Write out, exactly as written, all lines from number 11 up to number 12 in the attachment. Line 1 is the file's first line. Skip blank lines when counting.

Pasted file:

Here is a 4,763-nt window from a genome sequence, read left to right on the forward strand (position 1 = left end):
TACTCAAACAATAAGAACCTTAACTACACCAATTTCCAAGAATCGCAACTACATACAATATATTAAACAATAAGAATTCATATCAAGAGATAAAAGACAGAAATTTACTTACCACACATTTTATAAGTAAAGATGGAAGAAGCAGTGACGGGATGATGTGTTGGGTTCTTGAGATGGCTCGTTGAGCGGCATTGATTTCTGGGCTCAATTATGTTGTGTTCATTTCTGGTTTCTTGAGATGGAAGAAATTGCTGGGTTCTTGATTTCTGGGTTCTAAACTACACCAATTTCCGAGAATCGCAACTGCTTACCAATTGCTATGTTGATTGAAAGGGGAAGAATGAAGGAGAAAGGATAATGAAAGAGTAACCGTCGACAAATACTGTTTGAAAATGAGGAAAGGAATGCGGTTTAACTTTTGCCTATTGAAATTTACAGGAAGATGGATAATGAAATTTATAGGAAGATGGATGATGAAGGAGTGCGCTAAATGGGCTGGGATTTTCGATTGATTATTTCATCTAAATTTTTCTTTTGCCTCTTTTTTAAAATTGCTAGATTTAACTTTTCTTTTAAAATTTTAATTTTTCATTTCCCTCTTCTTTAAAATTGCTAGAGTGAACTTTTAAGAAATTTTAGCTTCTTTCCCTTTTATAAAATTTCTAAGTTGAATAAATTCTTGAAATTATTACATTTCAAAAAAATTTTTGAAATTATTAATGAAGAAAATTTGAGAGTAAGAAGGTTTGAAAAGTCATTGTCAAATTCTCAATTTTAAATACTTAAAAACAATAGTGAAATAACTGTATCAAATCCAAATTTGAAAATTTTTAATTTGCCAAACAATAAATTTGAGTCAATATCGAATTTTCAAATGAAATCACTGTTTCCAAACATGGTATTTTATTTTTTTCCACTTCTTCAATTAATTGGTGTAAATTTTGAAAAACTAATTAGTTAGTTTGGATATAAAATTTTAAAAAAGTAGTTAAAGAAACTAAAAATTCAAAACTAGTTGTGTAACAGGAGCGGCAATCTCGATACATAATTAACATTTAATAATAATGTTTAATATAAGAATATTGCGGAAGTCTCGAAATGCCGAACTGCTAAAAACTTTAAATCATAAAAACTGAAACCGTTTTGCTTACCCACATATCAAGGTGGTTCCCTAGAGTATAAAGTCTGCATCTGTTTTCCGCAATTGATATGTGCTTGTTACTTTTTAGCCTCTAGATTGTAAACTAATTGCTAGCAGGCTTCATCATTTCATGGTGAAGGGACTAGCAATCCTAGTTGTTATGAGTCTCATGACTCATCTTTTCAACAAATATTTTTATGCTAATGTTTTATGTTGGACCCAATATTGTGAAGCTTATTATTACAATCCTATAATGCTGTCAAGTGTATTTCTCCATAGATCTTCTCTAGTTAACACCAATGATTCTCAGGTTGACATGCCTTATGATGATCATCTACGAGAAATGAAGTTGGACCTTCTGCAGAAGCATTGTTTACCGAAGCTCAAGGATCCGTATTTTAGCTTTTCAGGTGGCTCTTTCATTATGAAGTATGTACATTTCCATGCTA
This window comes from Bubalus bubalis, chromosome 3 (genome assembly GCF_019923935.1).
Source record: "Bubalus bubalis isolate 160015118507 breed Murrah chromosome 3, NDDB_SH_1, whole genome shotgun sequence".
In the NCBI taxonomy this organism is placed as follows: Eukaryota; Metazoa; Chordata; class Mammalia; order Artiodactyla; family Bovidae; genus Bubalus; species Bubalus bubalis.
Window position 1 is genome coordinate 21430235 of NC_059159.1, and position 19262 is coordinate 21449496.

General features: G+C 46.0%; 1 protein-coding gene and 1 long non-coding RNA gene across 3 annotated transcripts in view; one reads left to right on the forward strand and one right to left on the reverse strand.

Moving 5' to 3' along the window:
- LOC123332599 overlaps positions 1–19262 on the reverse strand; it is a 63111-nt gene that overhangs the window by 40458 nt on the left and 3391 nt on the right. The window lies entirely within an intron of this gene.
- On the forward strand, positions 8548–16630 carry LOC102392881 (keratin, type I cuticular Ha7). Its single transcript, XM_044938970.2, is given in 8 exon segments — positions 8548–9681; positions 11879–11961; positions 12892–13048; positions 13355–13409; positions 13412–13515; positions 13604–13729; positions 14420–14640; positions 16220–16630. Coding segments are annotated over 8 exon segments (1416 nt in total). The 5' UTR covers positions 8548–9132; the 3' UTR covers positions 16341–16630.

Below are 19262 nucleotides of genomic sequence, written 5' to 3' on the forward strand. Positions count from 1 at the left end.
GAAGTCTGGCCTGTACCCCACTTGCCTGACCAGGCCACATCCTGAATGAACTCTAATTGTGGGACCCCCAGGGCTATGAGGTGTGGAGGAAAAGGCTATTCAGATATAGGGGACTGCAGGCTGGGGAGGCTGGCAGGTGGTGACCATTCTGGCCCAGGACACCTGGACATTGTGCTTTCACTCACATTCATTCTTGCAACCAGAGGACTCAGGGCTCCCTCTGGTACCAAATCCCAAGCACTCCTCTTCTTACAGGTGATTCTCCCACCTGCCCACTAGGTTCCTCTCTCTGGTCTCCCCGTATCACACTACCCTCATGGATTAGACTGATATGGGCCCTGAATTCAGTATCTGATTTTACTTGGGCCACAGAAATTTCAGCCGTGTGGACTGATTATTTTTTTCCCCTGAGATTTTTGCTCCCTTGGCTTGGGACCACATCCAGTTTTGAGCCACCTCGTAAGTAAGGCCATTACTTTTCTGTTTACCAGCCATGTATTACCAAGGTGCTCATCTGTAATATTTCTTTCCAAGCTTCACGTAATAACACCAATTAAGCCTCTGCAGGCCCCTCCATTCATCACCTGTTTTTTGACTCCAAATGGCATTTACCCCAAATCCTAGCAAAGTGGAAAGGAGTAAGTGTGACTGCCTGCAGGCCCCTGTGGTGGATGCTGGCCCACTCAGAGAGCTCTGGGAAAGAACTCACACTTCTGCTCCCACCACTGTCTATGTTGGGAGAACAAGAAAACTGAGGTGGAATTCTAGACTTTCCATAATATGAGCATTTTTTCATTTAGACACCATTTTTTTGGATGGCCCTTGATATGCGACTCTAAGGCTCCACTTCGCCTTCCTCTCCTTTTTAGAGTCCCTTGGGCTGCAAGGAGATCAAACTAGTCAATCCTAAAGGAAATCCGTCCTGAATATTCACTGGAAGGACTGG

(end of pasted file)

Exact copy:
Below are 19262 nucleotides of genomic sequence, written 5' to 3' on the forward strand. Positions count from 1 at the left end.
GAAGTCTGGCCTGTACCCCACTTGCCTGACCAGGCCACATCCTGAATGAACTCTAATTGTGGGACCCCCAGGGCTATGAGGTGTGGAGGAAAAGGCTATTCAGATATAGGGGACTGCAGGCTGGGGAGGCTGGCAGGTGGTGACCATTCTGGCCCAGGACACCTGGACATTGTGCTTTCACTCACATTCATTCTTGCAACCAGAGGACTCAGGGCTCCCTCTGGTACCAAATCCCAAGCACTCCTCTTCTTACAGGTGATTCTCCCACCTGCCCACTAGGTTCCTCTCTCTGGTCTCCCCGTATCACACTACCCTCATGGATTAGACTGATATGGGCCCTGAATTCAGTATCTGATTTTACTTGGGCCACAGAAATTTCAGCCGTGTGGACTGATTATTTTTTTCCCCTGAGATTTTTGCTCCCTTGGCTTGGGACCACATCCAGTTTTGAGCCACCTCGTAAGTAAGGCCATTACTTTTCTGTTTACCAGCCATGTATTACCAAGGTGCTCATCTGTAATATTTCTTTCCAAGCTTCACGTAATAACACCAATTAAGCCTCTGCAGGCCCCTCCATTCATCACCTGTTTTTTGACTCCAAATGGCATTTACCCCAAATCCTAGCAAAGTGGAAAGGAGTAAGTGTGACTGCCTGCAGGCCCCTGTGGTGGATGCTGGCCCACTCAGAGAGCTCTGGGAAAGAACTCACACTTCTGCTCCCACCACTGTCTATGTTGGGAGAACAAGAAAACTGAGGTGGAATTCTAGACTTTCCATAATATGAGCATTTTTTCATTTAGACACCATTTTTTTGGATGGCCCTTGATATGCGACTCTAAGGCTCCACTTCGCCTTCCTCTCCTTTTTAGAGTCCCTTGGGCTGCAAGGAGATCAAACTAGTCAATCCTAAAGGAAATCCGTCCTGAATATTCACTGGAAGGACTGG